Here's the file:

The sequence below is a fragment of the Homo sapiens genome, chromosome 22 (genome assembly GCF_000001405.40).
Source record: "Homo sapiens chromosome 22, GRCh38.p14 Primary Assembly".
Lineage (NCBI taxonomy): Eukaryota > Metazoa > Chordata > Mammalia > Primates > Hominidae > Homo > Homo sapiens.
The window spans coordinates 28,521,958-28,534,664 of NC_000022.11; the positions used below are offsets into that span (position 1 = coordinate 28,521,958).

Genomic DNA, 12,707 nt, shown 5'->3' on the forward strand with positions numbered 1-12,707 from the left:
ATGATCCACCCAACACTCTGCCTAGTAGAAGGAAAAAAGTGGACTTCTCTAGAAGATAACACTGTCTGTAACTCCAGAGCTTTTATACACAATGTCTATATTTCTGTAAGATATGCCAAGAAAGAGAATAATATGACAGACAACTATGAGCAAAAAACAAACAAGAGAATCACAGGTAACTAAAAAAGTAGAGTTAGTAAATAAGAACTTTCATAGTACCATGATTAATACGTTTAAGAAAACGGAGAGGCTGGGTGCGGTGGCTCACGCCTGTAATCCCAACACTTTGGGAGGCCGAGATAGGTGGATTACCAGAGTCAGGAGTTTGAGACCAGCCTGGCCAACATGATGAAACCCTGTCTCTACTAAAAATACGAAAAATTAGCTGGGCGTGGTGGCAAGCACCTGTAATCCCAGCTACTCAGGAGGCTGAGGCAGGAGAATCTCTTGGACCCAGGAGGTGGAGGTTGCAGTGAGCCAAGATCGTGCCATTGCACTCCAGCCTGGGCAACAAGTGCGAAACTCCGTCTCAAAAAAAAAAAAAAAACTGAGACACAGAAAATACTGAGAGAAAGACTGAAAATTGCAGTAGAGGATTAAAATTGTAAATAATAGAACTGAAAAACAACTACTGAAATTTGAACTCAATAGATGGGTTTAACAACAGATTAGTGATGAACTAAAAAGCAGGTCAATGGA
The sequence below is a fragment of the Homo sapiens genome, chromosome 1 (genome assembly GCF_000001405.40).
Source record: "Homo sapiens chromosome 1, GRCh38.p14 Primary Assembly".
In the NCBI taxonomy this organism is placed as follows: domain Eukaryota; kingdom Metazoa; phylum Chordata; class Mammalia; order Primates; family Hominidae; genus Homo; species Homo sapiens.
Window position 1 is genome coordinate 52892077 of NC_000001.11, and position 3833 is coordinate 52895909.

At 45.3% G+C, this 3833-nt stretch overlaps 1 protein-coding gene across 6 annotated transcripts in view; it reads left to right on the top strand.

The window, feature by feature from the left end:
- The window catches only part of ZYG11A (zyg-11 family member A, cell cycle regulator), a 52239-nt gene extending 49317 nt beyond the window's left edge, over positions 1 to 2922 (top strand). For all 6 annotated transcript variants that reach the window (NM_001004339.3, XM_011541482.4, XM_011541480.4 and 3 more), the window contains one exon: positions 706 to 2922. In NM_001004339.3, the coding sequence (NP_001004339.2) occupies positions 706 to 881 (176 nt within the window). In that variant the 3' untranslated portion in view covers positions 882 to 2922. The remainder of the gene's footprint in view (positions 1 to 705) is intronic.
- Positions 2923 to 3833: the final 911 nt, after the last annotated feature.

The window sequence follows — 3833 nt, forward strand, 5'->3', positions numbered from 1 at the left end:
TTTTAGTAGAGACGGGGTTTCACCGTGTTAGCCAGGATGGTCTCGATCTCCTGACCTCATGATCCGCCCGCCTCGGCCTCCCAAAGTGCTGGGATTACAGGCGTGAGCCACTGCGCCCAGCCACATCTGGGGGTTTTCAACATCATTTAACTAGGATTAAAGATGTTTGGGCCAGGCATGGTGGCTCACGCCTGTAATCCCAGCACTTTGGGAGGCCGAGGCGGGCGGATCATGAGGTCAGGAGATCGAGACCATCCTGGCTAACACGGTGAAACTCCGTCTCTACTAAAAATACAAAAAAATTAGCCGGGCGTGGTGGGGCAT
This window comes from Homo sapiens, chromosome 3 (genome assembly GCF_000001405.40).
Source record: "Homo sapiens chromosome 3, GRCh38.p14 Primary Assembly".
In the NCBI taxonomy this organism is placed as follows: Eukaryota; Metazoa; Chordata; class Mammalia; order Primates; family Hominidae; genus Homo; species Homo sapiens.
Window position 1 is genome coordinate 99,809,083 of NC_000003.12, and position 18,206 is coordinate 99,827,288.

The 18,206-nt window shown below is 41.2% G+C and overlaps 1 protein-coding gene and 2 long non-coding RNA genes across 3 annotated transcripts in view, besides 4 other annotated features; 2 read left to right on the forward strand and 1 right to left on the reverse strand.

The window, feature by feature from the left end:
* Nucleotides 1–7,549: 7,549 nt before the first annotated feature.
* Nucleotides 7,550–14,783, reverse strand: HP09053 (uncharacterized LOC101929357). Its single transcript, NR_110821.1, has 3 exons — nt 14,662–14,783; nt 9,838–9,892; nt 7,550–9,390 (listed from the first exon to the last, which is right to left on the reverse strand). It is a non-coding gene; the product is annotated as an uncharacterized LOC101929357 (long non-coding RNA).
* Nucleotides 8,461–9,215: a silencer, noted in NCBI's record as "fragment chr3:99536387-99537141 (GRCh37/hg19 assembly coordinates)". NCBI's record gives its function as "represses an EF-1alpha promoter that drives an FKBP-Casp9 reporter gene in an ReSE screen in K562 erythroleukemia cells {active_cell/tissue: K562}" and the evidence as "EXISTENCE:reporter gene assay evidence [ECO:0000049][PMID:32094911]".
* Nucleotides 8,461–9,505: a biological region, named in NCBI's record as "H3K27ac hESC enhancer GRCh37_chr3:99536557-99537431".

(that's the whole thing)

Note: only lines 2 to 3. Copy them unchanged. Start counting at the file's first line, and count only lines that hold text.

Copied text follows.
Source record: "Homo sapiens chromosome 22, GRCh38.p14 Primary Assembly".
Lineage (NCBI taxonomy): Eukaryota > Metazoa > Chordata > Mammalia > Primates > Hominidae > Homo > Homo sapiens.